It's only fair to share...Pin on PinterestShare on FacebookShare on Google+Tweet about this on TwitterShare on StumbleUponShare on RedditEmail this to someone

Comments

  1. Joyce Craven says

    for ink stains WD40… the petroleum product dis
    solves the ink… and DAWN dish soap. it works for LOTS of stains…

      • Halle @ Whole Lifestyle Nutrition says

        A dry erase marker works amazing for removing ink and permanate marker off of hardwood. Just cover stain with dry erase marker and wipe clean with a clean paper towel.

        • Kim Ledgerwood says

          Thank you! Just to be sure I am not misunderstanding before I go coloring all over my very large ink stain (that I smeared when I tried to clean it up with Isopropyl alcohol)–I should color over the stain with dry erase marker? Not dry erase marker cleaner? Thanks!

          • Tara says

            Oh my goodness! I am so sorry. This does not sound fun, Kim! I hope you figure out a solution.

      • stephanie says

        the mr. clean erasers will take ink even sharpee’s ink off of tables, floors walls and even kids if you hold them down first. LOL

      • Laurie says

        My daughter just got marker on her grandmothers antique wood table. I was pretty desperate to get it out.
        I had argan oil with me (I use it to remove eye makeup), so I rubbed some of that in and then used a pencil eraser on top of it. Not a trace of marker was left and it did not damage the finish at all.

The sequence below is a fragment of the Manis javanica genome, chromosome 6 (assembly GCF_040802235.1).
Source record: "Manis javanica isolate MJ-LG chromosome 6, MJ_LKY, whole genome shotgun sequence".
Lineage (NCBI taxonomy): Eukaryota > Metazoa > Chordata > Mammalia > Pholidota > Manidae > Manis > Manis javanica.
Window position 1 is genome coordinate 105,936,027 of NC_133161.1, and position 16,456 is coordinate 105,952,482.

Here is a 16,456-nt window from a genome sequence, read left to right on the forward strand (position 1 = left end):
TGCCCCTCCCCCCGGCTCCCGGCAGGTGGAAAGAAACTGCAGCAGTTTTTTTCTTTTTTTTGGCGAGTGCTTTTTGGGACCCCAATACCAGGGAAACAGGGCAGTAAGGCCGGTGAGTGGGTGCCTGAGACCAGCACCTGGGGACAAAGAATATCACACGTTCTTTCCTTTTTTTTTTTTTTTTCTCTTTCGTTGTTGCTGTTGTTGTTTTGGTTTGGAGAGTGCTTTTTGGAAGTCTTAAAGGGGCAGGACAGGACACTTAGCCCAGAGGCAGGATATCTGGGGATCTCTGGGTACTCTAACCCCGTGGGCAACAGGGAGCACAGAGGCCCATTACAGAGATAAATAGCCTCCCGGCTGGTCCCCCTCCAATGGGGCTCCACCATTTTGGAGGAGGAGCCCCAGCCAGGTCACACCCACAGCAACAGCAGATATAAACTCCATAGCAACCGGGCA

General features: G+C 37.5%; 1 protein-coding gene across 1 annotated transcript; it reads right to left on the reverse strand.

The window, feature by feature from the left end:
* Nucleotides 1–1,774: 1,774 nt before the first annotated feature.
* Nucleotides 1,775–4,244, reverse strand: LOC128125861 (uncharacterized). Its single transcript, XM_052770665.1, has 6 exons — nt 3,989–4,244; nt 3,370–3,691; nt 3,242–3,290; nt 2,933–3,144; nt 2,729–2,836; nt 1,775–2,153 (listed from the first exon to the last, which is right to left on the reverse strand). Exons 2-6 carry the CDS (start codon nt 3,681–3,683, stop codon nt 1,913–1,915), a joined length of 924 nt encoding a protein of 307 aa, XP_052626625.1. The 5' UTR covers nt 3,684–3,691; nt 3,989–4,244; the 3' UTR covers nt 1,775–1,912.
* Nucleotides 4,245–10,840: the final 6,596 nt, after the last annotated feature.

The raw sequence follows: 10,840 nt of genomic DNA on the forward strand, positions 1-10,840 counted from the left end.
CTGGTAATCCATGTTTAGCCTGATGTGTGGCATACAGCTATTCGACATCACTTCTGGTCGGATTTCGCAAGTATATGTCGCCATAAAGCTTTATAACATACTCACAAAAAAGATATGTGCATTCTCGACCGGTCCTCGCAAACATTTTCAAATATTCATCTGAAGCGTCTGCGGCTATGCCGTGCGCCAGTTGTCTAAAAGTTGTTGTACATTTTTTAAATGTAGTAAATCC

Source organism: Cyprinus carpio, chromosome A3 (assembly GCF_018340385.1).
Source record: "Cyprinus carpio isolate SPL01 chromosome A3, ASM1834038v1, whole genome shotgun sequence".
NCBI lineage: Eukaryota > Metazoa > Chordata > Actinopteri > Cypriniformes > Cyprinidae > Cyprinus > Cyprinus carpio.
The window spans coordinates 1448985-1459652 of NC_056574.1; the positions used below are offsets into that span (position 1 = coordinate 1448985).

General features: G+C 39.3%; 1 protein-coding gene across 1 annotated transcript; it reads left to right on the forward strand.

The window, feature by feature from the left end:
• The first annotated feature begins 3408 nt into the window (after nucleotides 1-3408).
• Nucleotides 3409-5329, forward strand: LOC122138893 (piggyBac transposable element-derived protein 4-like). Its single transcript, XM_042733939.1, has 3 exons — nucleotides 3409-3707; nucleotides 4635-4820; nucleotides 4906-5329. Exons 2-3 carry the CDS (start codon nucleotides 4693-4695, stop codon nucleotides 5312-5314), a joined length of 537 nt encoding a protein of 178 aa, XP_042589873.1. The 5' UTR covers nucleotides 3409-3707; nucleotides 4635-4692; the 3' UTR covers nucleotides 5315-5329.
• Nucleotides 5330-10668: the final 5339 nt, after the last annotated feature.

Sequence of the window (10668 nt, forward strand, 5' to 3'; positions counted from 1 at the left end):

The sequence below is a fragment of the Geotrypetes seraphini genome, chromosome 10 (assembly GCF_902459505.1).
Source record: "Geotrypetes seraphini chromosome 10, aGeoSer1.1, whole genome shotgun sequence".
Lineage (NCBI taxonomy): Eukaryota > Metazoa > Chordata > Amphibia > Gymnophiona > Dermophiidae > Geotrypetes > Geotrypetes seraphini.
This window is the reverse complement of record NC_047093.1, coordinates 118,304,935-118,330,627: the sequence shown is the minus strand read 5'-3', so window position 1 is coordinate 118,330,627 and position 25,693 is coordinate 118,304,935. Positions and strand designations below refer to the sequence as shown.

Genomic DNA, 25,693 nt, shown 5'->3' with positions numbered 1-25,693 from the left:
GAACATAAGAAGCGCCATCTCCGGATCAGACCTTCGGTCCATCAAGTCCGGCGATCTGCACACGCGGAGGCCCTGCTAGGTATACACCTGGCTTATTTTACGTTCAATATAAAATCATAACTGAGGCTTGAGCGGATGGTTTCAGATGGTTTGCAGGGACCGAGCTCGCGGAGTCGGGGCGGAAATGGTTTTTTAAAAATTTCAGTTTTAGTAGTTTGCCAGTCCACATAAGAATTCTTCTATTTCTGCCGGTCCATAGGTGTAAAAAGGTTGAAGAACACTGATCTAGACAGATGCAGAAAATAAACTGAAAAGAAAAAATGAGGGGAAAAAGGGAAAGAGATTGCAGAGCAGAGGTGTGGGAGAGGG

• Dawn says

      One caution on the use of Dawn. I had tough grease stains to deal with that were set in for days. I had go to the store for the Dawn and picked up Power Dawn thinking that if it could do an overnight cleaning in 3 minutes, it would be PERFECT for these tough stains since I only had a short time to get them out. It took out the stains but also took out the color in those spots on the shirt so the shirt is ruined. I do not recommend Power Dawn for any laundry stains.

  2. Carla says

    My first line of defense against oil stains (because, let’s face it, most of us forget or don’t even bother with an apron), is always corn starch. The minute I notice the oil – or as soon as I am able, a little cornstarch sprinkled onto, then rubbed into the stain & left to sit a while, works wonders! In a little while, lol – or overnight, I shake the garment out, a bit, then gently use a soft toothbrush to remove the cornstarch, & most of the time, the whole stain goes with it. No joke. I’ve even been able to put the garment back on, & wear it, right away.
    If this doesn’t get it all out, right away, I do it a second time, let sit, shake & brush, again. It’s rare that they ever hit the laundry with the oil still there.

    If the stain goes unnoticed until after washing & drying, then I use your method. We don’t have a dryer, so that makes a rewash easier to deal with, than if the stain has been heat-set in a dryer.

    • Sharon B. says

      I agree with the comments about corn starch. I have a container of corn starch baby powder (*not* talc) that I keep handy for such grease marks. I sprinkle some on the ‘stain’ and brush off lightly. The corn starch gathers into the grease mark and stays there, absorbing the oil, until I launder the item.

  3. Sheila says